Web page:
On December 18, 1991, Deutsch filed a pleading entitled Respondent’s Petition for Stay of Suspension and Motion for Modification of Order. This petition was set for hearing before the Court on January 22, 1992. At the time of the hearing, Deutsch attempted to surrender his New Mexico law license. The resignation he tendered, however, did not comply with the provisions of this Court’s rule concerning applications to resign during the pendency of disciplinary proceedings. See SCRA 1986, 17-209. The Court granted Deutsch two weeks to file the pleadings required to ask this Court to consider granting him permission to resign. Further, it having been brought to the Court’s attention that Deutsch had not yet notified his clients of his suspension, he was directed to complete the notice process set forth in Rule 17-212 within the same two-week period.

On February 7,1992, disciplinary counsel filed a Verified Motion for an Order to Show Cause, alleging that although she had provided Deutsch, at his request, with draft versions of the application and affidavit required to effect resignation in lieu of discipline, Deutsch had neither submitted the documentation nor complied with the notice requirements within the two-week time period set by this Court on January 22. Disciplinary counsel asked this Court to issue an order directing Deutsch to appear and show cause why he should not be held in contempt of court or disbarred. A show cause hearing was scheduled for March 4.

On or about February 25, 1992, Deutsch filed a response alleging that he had been out of town and did not receive the draft resignation documents which were sent by certified mail. Deutsch also alleged that he had, as of that time, completed the resignation documents and tendered them to disciplinary counsel and given notice of his “resignation” to his clients. He advised this Court that he would be unable to appear on March 4 and asked the Court to accept his resignation. For the convenience of Deutsch, the March 4 hearing was rescheduled for March 18 and notice was sent to him by the clerk of this Court at his address of record.

Subsequently, disciplinary counsel filed a supplement to the previously filed motion for an order to show cause. In this supplement, she advised the Court that contrary to his representations, Deutsch had not completed the resignation documents. Specifically, Deutsch had returned the required signed affidavit to disciplinary counsel, but it was not notarized as required by Rule 17-209(B). Disciplinary counsel advised that the resignation documents had been sent back to Deutsch at his address of record, with an explanation of the defect. Disciplinary counsel also reported that Deutsch still had not given notice to all of his clients and had not satisfied the requirements of Rule 17-212 regarding documents to be furnished to the Court and disciplinary counsel concerning the notice process.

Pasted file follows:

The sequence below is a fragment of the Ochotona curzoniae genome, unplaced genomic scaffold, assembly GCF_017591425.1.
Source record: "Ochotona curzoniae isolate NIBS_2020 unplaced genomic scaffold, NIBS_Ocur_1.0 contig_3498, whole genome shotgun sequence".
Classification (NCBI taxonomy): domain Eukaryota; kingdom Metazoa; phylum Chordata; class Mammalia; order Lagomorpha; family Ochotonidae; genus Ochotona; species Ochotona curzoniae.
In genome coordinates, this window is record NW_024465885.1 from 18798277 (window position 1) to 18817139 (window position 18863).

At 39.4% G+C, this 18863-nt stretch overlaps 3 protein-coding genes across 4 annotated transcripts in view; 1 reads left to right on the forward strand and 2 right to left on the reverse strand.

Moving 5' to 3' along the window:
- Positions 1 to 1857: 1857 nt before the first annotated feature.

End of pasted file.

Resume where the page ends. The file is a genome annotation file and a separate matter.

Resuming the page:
When this matter came on for hearing on March 18, disciplinary counsel *714appeared, but Deutsch did not.1 Nor did Deutsch submit the required resignation documentation. This Court then took under advisement the request of disciplinary counsel that Deutsch be disbarred.

Deutsch originally was suspended by this Court. Since the order of suspension, however, he has failed or refused to abide by the orders of this Court that he comply with the notice requirements of Rule 17-212. Further, he has failed to appear before this Court as ordered on March 18, 1992, and has failed to show cause why discipline identical to that imposed in Texas should not be imposed here. These factors, together with the extremely serious nature of Deutsch’s misconduct in Texas, convince us that it is now appropriate, pursuant to Rule 17-210, to impose discipline identical to that imposed by the State of Texas. Deutsch’s resignation in the face of a pending disciplinary proceeding in Texas is, according to Texas State Bar Rules, tantamount to disbarment. This Court previously has held that disbarment is the appropriate sanction when the attorney has engaged in misconduct involving misrepresentation and moral turpitude in the misappropriation of client funds. In re Duffy, 102 N.M. 524, 525, 697 P.2d 943, 945 (1985).2 We therefore find it appropriate to impose the identical discipline imposed in Texas and disbar Ronald E. Deutsch from the practice of law in the State of New Mexico.

IT IS THEREFORE ORDERED that Ronald E. Deutsch be and hereby is disbarred from the practice of law pursuant to SCRA 1986, 17-206(A)(1), 17-210, effective the date this order is filed.

IT IS FURTHER ORDERED that within ten (10) days from the effective date of his disbarment Deutsch shall file with this Court evidence of his compliance with Rule 17-212 and shall serve a copy of his affidavit of compliance upon disciplinary counsel.

IT IS FURTHER ORDERED that this opinion be published in both the New Mexico Reports and the State Bar of New Mexico Bar Bulletin.